checking out the weather on mobile

In the screen shot above the current temperature is 41º but the low is listed as 43º.

This is lazy work that shows a contradiction to end users because last week’s predictions (highs and lows) are mixed in with current data (current temperature and the hourly report).

Neven Mrgan:

Apple’s (weather) app gets its data from Yahoo weather, but I’m sure I’ve seen this behavior in many other weather apps, websites, etc. They show the historical predictions for the high and low, failing to update them as the actual data comes in. If the low was predicted as 50º, it doesn’t matter if a freak storm should drop the temperature to 32º—the app still claims that “today’s low will be 50º.” The app is lying.

The flip side to this is, a degree here or there doesn’t make a real-world difference. And while I don’t like showing inconsistent data to users, Matt at Say Yeah takes a different attitude to this discrepancy:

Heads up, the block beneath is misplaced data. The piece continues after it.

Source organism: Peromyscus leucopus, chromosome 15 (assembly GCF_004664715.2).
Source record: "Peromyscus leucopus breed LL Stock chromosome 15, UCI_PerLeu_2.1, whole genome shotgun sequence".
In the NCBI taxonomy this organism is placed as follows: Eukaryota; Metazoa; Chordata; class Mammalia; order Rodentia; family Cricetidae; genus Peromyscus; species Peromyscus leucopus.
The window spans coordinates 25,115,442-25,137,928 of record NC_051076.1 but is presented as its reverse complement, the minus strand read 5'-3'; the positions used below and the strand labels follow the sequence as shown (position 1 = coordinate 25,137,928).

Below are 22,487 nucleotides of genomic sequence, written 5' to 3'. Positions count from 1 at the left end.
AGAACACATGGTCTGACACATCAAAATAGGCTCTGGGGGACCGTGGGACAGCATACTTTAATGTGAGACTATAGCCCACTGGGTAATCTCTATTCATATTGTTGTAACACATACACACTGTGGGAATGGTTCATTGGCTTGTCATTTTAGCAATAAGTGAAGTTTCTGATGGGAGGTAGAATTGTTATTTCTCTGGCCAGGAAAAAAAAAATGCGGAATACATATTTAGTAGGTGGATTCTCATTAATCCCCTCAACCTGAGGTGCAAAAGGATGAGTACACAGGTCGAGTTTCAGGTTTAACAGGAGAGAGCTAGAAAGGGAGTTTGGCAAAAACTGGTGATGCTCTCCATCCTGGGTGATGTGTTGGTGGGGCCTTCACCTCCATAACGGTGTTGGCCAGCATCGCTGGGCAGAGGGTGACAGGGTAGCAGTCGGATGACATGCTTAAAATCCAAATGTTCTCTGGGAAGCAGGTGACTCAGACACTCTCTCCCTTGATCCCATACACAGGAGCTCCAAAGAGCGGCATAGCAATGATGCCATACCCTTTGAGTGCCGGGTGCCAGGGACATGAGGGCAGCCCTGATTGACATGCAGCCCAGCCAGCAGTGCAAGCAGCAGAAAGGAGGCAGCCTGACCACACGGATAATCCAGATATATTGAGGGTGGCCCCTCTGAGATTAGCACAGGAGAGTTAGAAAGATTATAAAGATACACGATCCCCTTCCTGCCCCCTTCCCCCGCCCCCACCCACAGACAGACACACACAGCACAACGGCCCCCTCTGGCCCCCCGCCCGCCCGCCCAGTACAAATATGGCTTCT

In this case, who cares. Weather is never accurate until you’re in it, it changes throughout the day, and a degree Celsius or two degrees Fahrenheit doesn’t matter. If this was forecasting revenue in thousands of dollars, it would be equivalent to a $10 discrepancy.

For a forecast, that’s fine. But if you’re showing current data, don’t also show contradicting forecasts without identifying them as such.

In other words, if there’s value to comparing forecasts to actual information, do so, but visually identify the difference between the data points.

And for a weather app on your phone that shows it was last updated the minute you checked, the data should be current.